Reducing time spent sitting and increasing light physical activity has important health benefits that may reduce the risk of diabetes and other cardiovascular diseases.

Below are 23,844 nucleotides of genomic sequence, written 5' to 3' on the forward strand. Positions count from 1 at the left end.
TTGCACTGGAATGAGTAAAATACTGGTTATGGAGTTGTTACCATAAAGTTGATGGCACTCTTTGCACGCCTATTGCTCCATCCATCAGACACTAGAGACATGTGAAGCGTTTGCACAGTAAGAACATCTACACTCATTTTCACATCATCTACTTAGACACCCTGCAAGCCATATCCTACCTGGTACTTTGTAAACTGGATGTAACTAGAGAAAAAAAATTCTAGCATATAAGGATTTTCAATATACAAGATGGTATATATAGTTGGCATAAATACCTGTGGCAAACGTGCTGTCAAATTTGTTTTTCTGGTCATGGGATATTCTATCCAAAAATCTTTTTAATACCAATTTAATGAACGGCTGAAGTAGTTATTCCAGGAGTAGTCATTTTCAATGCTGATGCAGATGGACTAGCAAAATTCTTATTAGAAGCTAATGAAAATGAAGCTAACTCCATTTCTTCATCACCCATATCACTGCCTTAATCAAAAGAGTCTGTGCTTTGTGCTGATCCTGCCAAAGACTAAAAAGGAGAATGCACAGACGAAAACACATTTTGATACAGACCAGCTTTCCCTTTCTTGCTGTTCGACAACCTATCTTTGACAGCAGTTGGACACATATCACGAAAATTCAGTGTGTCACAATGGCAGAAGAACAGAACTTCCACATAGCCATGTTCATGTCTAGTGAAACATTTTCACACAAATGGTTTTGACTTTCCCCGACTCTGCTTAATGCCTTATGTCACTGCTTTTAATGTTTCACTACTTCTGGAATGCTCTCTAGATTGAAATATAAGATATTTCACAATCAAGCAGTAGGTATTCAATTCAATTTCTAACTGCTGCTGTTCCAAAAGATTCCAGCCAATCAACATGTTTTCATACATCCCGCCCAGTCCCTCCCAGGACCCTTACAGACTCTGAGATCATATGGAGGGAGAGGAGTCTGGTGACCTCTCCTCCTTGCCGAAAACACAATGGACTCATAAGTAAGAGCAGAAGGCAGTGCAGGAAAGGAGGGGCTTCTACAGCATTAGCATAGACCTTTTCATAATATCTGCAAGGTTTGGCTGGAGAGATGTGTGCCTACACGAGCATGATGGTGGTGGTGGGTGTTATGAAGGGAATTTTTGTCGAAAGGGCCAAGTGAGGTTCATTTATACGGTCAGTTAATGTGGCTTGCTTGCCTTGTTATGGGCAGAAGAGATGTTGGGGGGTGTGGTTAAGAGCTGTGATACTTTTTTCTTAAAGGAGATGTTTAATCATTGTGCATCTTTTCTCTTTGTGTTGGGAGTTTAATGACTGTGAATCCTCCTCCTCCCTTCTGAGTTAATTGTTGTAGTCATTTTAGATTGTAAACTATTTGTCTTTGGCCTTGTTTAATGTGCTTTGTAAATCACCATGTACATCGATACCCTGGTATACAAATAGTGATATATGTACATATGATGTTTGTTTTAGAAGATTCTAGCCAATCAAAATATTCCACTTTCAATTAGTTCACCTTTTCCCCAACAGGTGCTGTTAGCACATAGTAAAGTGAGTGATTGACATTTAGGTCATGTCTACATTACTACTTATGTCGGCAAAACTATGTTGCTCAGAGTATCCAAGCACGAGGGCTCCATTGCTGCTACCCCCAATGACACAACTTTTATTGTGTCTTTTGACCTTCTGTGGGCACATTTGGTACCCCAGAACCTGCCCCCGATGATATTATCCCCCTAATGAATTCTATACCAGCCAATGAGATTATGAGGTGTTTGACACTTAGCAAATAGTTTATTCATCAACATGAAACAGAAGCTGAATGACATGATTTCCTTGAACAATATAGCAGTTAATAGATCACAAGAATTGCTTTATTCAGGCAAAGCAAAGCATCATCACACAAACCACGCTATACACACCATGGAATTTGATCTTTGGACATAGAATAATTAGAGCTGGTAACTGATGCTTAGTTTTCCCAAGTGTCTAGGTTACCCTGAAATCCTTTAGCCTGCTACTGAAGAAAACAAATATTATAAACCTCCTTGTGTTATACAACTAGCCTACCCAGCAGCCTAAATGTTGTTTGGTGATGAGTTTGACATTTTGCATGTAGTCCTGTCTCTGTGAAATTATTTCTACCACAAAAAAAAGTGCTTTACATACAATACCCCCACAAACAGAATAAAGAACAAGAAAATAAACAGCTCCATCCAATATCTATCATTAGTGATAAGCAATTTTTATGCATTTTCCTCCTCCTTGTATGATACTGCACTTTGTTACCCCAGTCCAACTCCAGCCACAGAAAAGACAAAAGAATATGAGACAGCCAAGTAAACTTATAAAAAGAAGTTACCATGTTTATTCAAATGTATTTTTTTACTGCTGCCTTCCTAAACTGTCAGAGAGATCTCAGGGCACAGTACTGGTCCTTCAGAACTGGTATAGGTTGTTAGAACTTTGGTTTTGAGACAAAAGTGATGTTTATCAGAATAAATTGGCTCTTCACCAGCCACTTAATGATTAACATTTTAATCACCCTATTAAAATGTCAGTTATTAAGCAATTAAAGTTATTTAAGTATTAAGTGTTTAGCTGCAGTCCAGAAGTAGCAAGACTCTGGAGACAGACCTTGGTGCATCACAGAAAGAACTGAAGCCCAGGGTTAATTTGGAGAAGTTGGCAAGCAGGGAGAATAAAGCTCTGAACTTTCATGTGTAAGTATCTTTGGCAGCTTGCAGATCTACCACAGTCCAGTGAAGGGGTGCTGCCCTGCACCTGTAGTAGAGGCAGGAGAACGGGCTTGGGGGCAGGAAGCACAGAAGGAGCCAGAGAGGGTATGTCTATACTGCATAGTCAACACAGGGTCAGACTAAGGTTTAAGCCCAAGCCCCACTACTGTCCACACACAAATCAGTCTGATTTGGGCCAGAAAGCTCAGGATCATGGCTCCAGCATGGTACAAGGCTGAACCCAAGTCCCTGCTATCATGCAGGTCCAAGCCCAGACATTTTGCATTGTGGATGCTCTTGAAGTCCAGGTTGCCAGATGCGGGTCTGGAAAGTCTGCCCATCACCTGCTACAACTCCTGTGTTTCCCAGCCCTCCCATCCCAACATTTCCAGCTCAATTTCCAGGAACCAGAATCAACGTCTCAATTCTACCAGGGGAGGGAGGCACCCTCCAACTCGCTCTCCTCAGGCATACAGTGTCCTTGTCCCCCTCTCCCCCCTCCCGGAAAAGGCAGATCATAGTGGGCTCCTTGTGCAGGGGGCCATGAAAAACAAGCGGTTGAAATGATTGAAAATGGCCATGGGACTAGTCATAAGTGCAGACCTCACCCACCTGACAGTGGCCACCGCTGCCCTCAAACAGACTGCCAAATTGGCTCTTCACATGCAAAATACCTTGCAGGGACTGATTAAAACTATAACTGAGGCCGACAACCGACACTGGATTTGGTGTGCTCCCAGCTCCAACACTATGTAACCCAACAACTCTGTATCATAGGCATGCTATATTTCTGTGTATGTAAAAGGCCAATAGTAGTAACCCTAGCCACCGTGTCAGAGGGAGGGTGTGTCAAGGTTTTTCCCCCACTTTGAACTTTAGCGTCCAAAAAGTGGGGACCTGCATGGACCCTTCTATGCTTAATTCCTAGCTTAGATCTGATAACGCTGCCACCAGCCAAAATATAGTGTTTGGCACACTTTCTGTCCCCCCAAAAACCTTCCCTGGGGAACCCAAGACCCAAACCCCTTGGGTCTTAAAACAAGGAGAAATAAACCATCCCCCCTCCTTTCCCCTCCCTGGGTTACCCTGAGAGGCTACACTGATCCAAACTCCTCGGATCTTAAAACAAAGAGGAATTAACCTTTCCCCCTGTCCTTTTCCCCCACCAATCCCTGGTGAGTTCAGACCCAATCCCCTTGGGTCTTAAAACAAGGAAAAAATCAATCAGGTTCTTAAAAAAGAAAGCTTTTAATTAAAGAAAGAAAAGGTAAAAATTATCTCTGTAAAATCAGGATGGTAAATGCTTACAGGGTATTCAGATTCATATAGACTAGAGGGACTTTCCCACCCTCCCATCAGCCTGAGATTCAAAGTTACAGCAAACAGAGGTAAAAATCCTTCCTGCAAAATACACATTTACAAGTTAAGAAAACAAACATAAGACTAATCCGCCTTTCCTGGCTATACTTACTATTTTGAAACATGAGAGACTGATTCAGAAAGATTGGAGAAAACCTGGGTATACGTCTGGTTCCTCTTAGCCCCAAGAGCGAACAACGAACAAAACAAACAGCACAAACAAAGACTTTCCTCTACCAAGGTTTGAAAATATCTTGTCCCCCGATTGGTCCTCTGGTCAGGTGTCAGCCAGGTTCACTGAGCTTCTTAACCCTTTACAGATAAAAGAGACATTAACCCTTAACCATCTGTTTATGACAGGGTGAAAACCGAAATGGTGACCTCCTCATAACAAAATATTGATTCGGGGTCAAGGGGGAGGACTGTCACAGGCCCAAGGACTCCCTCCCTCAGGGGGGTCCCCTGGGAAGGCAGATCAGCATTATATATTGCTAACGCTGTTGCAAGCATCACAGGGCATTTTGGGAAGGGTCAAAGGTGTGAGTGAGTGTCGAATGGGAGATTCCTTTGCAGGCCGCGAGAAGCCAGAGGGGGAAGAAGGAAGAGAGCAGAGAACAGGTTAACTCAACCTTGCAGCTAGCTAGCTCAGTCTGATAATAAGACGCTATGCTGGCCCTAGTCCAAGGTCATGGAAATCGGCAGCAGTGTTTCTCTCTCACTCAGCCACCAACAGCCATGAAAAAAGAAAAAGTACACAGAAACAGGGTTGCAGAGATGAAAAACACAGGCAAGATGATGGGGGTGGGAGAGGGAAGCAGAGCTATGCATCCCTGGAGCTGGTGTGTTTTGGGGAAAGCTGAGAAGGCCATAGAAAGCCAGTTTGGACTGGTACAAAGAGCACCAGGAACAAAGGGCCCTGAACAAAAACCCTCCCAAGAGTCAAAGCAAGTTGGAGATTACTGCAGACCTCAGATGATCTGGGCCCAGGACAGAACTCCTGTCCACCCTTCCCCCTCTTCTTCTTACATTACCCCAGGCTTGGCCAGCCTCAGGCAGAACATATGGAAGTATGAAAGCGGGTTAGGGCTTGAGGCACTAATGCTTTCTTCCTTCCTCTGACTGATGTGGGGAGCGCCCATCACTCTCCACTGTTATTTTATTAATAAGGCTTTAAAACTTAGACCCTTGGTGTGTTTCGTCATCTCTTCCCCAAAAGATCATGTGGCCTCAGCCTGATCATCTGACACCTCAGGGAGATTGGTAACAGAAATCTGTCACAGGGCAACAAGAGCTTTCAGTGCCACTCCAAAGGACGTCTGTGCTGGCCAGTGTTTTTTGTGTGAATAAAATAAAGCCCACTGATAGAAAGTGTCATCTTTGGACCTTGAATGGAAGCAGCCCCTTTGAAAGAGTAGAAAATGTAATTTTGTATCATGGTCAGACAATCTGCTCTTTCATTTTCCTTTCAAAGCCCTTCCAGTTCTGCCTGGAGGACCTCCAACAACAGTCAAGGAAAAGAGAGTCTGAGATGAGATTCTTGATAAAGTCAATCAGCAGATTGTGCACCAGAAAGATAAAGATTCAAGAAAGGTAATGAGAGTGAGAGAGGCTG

This is according to new research undertaken by The University of Queensland and Melbourne’s International Diabetes Institute. The research, published in the international journal Diabetes Care, has not only confirmed that a sedentary lifestyle is associated with high blood glucose levels, but for the first time has shown that light intensity physical activity, like washing dishes, ironing and other routine domestic or occupational tasks, was associated with lower blood glucose levels. High glucose levels are a precursor to diabetes and cardiovascular disease. School of Population Health researcher Mrs Genevieve Healy said this was good news for the general population, but particularly for those who are overweight and at higher risk of developing chronic disease. Associate Professor David Dunstan, senior research fellow from the International Diabetes Institute and co-author on the paper, said the message that 30 minutes of moderate to vigorous exercise a day was important for good health, still stood. “This research suggests that there are also real benefits from reducing sedentary time and increasing the time spent on normal daily activities,” Dr Dunstan said. Mrs Healy suggested that “folding clothes or ironing as you watch TV, standing while on the phone or walking to see an office colleague rather than emailing them, are simple and easy ways to do this.” The study recruited participants from the Australian Diabetes, Obesity and Lifestyle Study (AusDiab) and involved measuring the glucose levels and daily activities of 173 men and women over a week. Accelerometers were used to measure the intensity, frequency and duration of the activities. The new evidence provided by this research points to a preventive strategy that may be more achievable for people who are at risk of type 2 diabetes and cardiovascular disease, but are not exercise conscious. (Source: Diabetes Care : University of Queensland : July 2007)